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Original Research ARTICLE Provisionally accepted The full-text will be published soon. Notify me

Front. Psychol. | doi: 10.3389/fpsyg.2019.02469

Economy of effort or maximum rate of information? Exploring basic principles of articulatory dynamics

  • 1University College London, United Kingdom
  • 2King Mongkut's University of Technology Thonburi, Thailand

Economy of effort, a popular notion in contemporary speech research, predicts that dynamic extremes such as maximum speed of articulatory movement are avoided as much as possible, and that approaching the dynamic extremes is necessary only when there is a need to enhance linguistic contrast, as in the case of stress or clear speech. Empirical data, however, do not always support these predictions. In the present study, we considered an alternative principle: maximum rate of information, which assumes that speech dynamics is ultimately driven by the pressure to transmit information as quickly and accurately as possible. For empirical data, we asked speakers of American English to produce repetitive syllable sequences such as wawawawawa as fast as possible by imitating the same sequences that had been artificially accelerated, and to produce meaningful sentences containing the same syllables at normal and fast speaking rates. Analysis of formant trajectories shows that dynamic extremes in meaningful speech sometimes even exceeded those in the nonsense syllable sequences, but it happened more often in unstressed syllables than in stressed syllables. We then used a target approximation model based on a mass-spring system of varying orders to simulate the formant kinematics. The results show that the kind of formant kinematics found in the present as well as previous studies can only be generated by a dynamical system operating with maximal muscular force under strong time pressure, and that the dynamics of this operation may hold the solution to the long-standing enigma of greater stiffness in unstressed than stressed syllables. We conclude, therefore, that maximum rate of information can coherently explain both current and previous empirical data, and could therefore be a fundamental principle of motor control in speech production.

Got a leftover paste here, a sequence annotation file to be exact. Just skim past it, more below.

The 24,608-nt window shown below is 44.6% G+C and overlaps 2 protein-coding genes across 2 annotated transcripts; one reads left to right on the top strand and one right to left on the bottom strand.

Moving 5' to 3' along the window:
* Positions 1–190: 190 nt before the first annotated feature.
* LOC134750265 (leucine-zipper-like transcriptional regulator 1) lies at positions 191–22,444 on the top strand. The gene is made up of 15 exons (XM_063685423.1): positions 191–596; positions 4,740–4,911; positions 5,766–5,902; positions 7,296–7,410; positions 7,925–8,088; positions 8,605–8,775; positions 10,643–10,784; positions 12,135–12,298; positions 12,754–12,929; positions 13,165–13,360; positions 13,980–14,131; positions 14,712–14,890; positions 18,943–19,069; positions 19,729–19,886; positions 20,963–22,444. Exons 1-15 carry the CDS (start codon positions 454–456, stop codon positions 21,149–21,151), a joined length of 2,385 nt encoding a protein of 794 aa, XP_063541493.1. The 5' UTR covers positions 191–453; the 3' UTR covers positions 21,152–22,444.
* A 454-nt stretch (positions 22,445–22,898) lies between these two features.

Keywords: Maximum rate of information, Economy of effort, stiffness, peak velocity, Target approximation

Received: 13 Mar 2019; Accepted: 18 Oct 2019.

Copyright: © 2019 Xu and Prom-on. This is an open-access article distributed under the terms of the Creative Commons Attribution License (CC BY). The use, distribution or reproduction in other forums is permitted, provided the original author(s) and the copyright owner(s) are credited and that the original publication in this journal is cited, in accordance with accepted academic practice. No use, distribution or reproduction is permitted which does not comply with these terms.

* Correspondence: Prof. Yi Xu, University College London, London, United Kingdom, yi.xu@ucl.ac.uk